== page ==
Beyond Our Lady of Guadalupe

And rightly so. It’s the most popular Catholic shrine in the world. Some 20 million people visit each year.

What most don’t know is that, in the wake of Juan Diego’s image-producing encounter with the Blessed Mother in the 1500s, there came an effusion of Marian devotion throughout the country. Millions converted to the Catholic faith — and hundreds of churches and shrines were built. Many of these “secondary” sites are familiar to Mexicans but unknown to Americans.

Last fall, having heard about this great but unheralded treasure trove, my husband and I embarked on a six-week bus tour of Mary’s Mexico. May being the Blessed Mother’s month, now is a good time to tell what we found.

First things first. In our travels, we discovered not only a plethora of these wonders — we visited at least 20 unforgettable shrines — but also the excellence of the Mexican bus system. Contrary to popular perception, it was efficient, luxurious and inexpensive. We were even served lunch.

Now to the shrines. All the sites we visited have been approved by the Church, most have fascinating stories to tell and many are thronged by pilgrims. The Miami Herald reported that 1 million pilgrims turned out for the Oct. 12, 2005, feast of Our Lady of Zapopan, a shrine near Guadalajara. Pope John Paul II visited several of these shrines and churches during his five trips to Mexico.

The shrines are open all day and have evening as well as daytime Masses. Many also have Eucharistic adoration.

It would be impossible to single out favorites, and this space is limited. So here are descriptions of three of Mexico’s lesser-known Marian shrines that hint at the immense spiritual riches south of the border.

Carved Compassion

A short ride from the Zocalo (the main plaza) of Mexico City is the remarkable Church of La Piedad (Our Lady of Compassion), connected with the Dominican convent of La Piedad founded in 1595.

Placed over the main altar of this modern yet reverent church is a 400-year-old image of the Pietà. Its origins were miraculous. Two Dominican friars journeyed to Rome to commission a painting for the new convent. Instead of a work of art, the disappointed pair returned to Mexico with a barely finished charcoal sketch. This image of Our Lady was credited with saving their lives during a fierce storm on the voyage home.

As the friars were uncrating the “sketch” in the presence of their confreres, an exquisite full-color painting was revealed in its place. Many verified miracles have been worked through the intercession of Our Lady of Compassion.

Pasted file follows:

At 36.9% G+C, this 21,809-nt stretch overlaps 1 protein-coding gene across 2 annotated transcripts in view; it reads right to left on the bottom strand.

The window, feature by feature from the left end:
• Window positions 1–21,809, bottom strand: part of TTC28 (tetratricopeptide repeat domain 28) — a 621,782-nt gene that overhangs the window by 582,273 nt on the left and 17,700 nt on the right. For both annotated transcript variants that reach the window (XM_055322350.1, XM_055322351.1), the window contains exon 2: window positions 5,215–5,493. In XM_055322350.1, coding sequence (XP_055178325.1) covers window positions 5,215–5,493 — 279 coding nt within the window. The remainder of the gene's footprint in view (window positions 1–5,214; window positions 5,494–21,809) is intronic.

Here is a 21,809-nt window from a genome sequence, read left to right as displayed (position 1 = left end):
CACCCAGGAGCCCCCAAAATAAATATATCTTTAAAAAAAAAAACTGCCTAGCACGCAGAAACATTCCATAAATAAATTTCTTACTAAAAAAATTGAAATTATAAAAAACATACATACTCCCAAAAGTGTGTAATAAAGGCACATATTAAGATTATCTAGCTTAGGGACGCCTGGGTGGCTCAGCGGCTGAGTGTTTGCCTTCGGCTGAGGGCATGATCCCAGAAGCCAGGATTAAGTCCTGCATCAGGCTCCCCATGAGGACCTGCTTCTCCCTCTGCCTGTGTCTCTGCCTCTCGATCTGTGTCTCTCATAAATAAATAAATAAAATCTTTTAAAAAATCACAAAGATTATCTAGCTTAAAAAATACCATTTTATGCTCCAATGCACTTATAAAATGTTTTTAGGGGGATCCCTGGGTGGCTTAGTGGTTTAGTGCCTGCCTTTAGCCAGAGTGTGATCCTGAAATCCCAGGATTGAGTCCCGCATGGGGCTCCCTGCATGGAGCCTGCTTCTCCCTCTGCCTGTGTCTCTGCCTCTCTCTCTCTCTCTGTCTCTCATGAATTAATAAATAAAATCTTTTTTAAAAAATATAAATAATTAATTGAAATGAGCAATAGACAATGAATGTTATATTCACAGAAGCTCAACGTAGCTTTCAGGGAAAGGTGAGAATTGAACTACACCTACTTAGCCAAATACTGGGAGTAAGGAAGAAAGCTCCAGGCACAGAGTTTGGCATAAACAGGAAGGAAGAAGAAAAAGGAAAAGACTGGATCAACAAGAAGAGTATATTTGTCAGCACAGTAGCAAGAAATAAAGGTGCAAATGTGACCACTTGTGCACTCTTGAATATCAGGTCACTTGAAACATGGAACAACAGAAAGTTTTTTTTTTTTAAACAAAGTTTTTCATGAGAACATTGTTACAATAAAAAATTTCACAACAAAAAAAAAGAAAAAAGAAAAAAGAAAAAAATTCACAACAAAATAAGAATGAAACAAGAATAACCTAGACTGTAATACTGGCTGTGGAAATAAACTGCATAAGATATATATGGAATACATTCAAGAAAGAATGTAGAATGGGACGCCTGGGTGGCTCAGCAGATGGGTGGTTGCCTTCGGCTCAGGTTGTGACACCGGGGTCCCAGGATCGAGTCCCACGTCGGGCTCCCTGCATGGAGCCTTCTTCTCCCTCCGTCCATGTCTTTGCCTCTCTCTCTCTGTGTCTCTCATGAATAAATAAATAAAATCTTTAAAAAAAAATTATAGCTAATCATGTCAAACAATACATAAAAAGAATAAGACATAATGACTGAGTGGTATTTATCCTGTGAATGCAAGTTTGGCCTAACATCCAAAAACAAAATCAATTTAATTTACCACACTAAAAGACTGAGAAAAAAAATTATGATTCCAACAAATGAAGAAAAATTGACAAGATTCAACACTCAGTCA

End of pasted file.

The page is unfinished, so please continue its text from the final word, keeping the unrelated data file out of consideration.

The second most popular shrine in Mexico is Our Lady of San Juan de los Lagos, located in the town of the same name.

A reported 9 million pilgrims travel here every year. This bustling market town is a two-hour bus trip east of Guadalajara. The imposing 17th-century Franciscan cathedral with its splendid yellow-and-blue-tiled dome has a sumptuous interior; the sacristy is said to contain six paintings by the Flemish master, Rubens.

The events of this shrine began with a tragedy in 1623. A little girl, a member of an aerial acrobatic family, fell to her death while she was swinging on a trapeze high above the crowds. She had been dead for several hours when a devout lady suggested placing a statue of Our Lady on her chest. As soon as the image came in contact with the child, she sat bolt upright in perfect health, wondering what all the fuss was about.

News of the miracle spread like wildfire and crowds have been flocking to the shrine ever since, enamored of Our Lady of San Juan de los Lagos. They weren’t the only ones. When Pope John Paul visited the shrine in 1990, he lingered for long moments before the image of Our Lady; onlookers said he bore an expression of “intense recollection” and seemed reluctant to leave her presence.


Song From the Wood

Tlaxcala, a picturesque town in the highlands of the Sierra Madre Oriental Mountains, is home to one of the loveliest churches in all of Mexico: Our Lady of Ocotlan. British writer and art critic Sacheverell Sitwell described it as the “most delicious building in the world.” It is reached by a scenic 90-minute bus ride from Mexico City’s bus station, or a half-hour bus trip from the city of Puebla.

The basilica is in the Churrigueresque style, a type of architecture named after the 17th-century architect, Churriguera, who was known for his ornate, Baroque style of decoration.

The miraculous events associated with this shrine are as extraordinary as those of Guadalupe. It’s said that, in 1541, Our Lady appeared to a humble Indian and revealed to him a spring of water that would heal the entire town of smallpox. (At that time 9 out of 10 Indians were dying from the disease.) She also had a message for the Franciscan friars. They were to find an image of her “in this place” through which her “mercy and blessings would be brought forth.”

Taking an ax to the tallest tree, the astonished Franciscans discovered the beautiful, 5-foot-high statue of Our Lady of Ocotlan encased within the trunk of the tree. This image is situated over the main altar of the basilica.

She continues to bestow miracles to the present day. Bishop Escobar, ordinary of the Diocese of Tlaxcala, witnessed a miraculous change in the statue’s facial coloring in 1987. This is a phenomenon many have noticed throughout the ages.

Back in 1958, Joseph Cassidy wrote a book about the shrines of Mexico. He called it Mexico: The Land of Mary’s Wonders. Although the book has long been out of print, its premise is as good as new: For those with eyes to see, Mexico is indeed both Marian and wonderful.

Mary Hansen writes from

Barrie, Ontario.

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